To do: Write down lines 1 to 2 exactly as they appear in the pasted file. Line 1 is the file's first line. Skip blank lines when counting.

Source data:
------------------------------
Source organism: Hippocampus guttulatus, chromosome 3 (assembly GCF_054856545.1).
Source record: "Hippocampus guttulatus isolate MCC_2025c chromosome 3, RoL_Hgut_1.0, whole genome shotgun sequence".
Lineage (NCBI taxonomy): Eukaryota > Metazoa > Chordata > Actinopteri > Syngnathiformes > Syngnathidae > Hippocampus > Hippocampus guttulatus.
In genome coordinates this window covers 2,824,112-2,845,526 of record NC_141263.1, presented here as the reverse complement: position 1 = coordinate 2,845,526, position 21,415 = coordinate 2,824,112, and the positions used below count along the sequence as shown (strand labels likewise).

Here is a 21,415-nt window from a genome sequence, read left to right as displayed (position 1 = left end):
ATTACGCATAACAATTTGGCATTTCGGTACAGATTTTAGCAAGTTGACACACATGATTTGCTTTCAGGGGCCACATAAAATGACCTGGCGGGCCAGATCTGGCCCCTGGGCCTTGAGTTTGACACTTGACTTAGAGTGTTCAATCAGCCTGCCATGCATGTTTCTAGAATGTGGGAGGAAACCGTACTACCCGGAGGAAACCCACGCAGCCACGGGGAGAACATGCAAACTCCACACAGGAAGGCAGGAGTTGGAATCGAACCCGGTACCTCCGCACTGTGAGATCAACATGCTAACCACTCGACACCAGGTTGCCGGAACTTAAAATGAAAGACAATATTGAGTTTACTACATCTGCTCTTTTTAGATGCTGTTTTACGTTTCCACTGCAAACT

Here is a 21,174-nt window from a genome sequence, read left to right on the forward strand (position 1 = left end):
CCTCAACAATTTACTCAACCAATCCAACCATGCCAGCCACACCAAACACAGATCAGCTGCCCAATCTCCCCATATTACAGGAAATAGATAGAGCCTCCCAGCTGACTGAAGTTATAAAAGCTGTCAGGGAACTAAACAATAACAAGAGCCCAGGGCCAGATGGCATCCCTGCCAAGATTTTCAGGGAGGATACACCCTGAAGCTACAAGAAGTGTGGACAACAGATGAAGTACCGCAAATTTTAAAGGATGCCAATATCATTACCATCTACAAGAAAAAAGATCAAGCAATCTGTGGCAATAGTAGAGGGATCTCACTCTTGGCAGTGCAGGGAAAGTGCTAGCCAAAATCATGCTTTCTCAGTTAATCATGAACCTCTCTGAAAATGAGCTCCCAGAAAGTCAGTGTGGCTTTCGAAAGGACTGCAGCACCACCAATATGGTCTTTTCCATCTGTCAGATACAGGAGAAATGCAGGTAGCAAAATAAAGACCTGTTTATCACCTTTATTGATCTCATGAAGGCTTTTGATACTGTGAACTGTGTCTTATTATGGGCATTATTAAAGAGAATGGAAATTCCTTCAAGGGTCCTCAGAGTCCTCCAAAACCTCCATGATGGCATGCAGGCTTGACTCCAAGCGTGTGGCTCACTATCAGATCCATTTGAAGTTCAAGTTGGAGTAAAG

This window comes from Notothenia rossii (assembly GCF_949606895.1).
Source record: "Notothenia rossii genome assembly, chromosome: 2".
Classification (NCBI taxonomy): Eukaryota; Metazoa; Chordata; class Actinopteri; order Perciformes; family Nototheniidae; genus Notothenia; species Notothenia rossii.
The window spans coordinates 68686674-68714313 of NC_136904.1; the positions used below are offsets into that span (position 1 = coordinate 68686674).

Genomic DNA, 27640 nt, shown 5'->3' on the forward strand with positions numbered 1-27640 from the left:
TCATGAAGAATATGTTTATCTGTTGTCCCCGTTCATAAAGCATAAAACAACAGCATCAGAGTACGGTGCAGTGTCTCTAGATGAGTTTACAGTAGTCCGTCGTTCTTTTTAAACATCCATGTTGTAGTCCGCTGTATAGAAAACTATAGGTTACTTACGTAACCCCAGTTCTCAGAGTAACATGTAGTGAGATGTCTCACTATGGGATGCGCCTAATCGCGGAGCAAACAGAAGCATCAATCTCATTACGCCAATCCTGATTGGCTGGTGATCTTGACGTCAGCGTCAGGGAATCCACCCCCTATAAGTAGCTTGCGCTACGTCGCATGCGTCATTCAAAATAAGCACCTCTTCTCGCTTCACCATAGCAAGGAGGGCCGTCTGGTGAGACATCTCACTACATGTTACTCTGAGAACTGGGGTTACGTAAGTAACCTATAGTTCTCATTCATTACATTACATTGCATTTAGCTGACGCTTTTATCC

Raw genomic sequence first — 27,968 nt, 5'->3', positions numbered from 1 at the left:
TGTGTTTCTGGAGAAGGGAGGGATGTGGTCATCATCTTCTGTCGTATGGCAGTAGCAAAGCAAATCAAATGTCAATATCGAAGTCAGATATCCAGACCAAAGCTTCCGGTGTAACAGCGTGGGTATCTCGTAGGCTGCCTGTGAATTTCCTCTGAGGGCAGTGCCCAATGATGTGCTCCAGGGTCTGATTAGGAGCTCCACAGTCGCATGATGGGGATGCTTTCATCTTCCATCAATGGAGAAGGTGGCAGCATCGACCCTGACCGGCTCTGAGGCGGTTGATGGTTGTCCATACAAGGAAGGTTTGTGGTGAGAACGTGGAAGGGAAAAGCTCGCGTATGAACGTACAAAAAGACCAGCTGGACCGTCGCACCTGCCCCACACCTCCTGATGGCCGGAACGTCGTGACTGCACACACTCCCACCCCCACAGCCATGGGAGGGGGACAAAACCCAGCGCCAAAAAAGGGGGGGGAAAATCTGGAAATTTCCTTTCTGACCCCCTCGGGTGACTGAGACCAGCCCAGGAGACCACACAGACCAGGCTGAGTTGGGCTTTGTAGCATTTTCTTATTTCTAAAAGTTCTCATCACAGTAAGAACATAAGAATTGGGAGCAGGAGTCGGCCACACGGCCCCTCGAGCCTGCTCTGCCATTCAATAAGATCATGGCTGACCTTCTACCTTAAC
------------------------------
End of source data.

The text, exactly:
Source organism: Hippocampus guttulatus, chromosome 3 (assembly GCF_054856545.1).
Source record: "Hippocampus guttulatus isolate MCC_2025c chromosome 3, RoL_Hgut_1.0, whole genome shotgun sequence".